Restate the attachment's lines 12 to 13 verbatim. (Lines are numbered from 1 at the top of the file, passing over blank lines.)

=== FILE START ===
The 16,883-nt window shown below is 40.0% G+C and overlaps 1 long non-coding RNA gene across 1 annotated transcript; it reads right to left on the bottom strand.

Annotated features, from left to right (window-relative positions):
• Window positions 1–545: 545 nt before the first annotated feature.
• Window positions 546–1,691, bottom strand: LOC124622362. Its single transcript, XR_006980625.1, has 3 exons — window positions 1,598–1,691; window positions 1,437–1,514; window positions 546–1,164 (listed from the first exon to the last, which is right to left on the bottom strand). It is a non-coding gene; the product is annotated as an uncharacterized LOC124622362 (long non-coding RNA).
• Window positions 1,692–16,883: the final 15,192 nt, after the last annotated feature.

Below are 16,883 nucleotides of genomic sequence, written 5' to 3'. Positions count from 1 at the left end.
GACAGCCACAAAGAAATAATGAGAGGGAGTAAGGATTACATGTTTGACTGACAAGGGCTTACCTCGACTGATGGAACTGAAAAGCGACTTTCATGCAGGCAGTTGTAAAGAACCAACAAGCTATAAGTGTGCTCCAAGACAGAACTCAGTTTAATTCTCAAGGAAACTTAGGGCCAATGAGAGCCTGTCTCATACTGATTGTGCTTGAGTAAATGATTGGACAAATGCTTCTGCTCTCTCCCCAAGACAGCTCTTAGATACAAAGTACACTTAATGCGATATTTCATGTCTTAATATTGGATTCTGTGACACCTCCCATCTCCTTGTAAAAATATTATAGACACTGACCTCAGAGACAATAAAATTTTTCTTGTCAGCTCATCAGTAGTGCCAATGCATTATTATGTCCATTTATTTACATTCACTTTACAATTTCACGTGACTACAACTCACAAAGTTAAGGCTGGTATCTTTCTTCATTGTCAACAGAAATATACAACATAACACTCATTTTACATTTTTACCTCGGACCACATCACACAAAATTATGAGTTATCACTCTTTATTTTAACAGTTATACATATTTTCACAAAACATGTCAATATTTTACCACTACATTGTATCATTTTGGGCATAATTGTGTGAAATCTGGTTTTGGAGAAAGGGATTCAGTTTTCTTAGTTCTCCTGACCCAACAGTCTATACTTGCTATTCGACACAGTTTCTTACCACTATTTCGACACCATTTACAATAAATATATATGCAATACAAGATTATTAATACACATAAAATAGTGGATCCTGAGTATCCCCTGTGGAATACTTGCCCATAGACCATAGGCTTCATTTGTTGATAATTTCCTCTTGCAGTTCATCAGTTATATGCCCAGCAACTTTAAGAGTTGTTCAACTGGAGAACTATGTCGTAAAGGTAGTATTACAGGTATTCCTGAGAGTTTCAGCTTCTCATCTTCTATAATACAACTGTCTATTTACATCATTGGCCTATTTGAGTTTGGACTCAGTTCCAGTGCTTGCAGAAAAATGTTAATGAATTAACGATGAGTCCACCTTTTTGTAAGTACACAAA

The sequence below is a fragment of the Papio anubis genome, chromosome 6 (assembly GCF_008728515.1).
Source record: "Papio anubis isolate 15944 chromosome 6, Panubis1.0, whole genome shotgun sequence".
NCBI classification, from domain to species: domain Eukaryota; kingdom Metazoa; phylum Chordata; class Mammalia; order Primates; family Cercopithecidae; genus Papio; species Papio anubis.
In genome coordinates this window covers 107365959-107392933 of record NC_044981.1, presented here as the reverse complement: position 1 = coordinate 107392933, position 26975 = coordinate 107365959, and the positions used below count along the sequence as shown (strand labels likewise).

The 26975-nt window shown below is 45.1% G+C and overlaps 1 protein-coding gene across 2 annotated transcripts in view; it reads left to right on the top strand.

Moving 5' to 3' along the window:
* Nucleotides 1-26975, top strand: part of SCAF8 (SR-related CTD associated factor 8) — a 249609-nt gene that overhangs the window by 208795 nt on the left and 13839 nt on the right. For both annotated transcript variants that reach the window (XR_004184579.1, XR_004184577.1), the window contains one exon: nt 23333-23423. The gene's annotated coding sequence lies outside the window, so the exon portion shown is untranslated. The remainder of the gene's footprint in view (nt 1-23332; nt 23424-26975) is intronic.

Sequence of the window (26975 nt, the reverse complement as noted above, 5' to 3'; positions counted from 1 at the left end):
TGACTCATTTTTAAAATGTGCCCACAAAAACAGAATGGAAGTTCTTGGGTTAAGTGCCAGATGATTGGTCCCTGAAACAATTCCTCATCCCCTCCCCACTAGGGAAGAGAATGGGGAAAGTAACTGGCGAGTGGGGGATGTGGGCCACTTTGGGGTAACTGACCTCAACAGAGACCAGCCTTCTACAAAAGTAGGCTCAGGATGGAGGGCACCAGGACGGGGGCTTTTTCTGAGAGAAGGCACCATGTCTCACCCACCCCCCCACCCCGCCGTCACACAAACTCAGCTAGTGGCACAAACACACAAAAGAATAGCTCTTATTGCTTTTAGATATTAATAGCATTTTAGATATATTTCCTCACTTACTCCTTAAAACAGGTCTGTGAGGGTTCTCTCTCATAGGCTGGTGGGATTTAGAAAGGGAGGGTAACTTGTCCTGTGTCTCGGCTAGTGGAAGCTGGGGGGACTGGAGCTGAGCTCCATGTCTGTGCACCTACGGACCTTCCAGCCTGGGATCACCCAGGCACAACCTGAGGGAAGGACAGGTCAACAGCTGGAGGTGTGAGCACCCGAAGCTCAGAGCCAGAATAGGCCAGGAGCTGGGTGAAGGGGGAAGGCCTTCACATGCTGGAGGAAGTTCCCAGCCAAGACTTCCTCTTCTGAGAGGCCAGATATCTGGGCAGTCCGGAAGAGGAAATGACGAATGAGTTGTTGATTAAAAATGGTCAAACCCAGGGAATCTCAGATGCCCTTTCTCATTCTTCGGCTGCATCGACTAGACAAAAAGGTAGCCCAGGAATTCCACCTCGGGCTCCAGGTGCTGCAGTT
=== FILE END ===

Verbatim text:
The 26975-nt window shown below is 45.1% G+C and overlaps 1 protein-coding gene across 2 annotated transcripts in view; it reads left to right on the top strand.

Moving 5' to 3' along the window: